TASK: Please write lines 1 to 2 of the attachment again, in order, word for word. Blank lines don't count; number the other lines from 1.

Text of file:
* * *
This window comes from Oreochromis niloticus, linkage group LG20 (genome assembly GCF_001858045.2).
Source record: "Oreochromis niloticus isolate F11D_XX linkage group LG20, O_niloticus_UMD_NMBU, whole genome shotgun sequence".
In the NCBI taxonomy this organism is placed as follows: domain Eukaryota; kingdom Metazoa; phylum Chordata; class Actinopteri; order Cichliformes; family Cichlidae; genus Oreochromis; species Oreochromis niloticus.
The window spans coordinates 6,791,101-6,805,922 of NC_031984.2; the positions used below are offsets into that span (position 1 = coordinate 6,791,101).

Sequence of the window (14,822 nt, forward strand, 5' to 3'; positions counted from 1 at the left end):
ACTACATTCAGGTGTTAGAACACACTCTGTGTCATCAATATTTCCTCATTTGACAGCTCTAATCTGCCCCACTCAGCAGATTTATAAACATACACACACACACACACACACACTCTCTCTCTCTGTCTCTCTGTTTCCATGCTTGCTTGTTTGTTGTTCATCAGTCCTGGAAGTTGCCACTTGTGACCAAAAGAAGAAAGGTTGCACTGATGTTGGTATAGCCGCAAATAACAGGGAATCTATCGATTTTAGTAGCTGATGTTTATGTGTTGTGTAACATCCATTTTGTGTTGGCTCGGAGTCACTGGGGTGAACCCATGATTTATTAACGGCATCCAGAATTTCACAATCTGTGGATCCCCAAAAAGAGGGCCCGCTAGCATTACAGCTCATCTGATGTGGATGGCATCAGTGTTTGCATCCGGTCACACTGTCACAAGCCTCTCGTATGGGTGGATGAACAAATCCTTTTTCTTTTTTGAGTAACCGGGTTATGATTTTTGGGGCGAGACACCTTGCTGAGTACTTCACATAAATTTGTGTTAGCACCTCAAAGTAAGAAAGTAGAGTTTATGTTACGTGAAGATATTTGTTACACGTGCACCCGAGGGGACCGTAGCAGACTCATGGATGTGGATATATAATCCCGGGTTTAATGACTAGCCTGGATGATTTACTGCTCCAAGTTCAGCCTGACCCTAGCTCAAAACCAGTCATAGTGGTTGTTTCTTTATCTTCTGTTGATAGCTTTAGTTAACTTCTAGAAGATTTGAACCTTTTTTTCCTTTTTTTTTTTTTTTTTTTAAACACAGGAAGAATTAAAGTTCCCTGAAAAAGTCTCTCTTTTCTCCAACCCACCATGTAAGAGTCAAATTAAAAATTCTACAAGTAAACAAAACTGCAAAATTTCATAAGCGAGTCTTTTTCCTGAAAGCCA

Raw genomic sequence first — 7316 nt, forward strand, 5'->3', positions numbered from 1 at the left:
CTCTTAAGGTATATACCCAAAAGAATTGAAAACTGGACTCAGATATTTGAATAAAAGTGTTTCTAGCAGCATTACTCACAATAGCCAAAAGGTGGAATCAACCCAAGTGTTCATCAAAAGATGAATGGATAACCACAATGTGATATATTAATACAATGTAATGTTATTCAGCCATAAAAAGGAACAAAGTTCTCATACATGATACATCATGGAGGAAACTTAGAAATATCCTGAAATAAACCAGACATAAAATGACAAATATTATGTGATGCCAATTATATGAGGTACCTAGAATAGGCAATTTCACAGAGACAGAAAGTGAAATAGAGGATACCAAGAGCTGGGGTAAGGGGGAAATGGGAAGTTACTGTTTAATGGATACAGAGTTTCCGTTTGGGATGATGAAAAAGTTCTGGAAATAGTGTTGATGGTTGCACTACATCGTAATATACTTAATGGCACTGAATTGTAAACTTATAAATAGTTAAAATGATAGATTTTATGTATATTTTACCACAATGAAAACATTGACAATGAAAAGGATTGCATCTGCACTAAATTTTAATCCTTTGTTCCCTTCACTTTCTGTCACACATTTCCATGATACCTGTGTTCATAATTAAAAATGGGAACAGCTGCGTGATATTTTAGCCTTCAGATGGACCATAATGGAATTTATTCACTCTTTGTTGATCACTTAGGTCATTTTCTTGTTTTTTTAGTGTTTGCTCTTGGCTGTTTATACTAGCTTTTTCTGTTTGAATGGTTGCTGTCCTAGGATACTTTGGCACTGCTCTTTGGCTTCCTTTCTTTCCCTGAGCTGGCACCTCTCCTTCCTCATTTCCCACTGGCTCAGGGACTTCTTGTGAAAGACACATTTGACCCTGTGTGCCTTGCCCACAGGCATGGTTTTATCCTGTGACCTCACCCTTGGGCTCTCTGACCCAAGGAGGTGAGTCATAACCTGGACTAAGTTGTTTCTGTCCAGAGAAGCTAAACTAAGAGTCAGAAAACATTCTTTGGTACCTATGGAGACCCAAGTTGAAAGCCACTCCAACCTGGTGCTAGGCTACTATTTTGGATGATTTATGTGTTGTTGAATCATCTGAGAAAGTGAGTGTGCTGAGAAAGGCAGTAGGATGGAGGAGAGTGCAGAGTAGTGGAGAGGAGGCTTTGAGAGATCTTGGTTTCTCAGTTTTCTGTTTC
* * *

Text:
This window comes from Oreochromis niloticus, linkage group LG20 (genome assembly GCF_001858045.2).
Source record: "Oreochromis niloticus isolate F11D_XX linkage group LG20, O_niloticus_UMD_NMBU, whole genome shotgun sequence".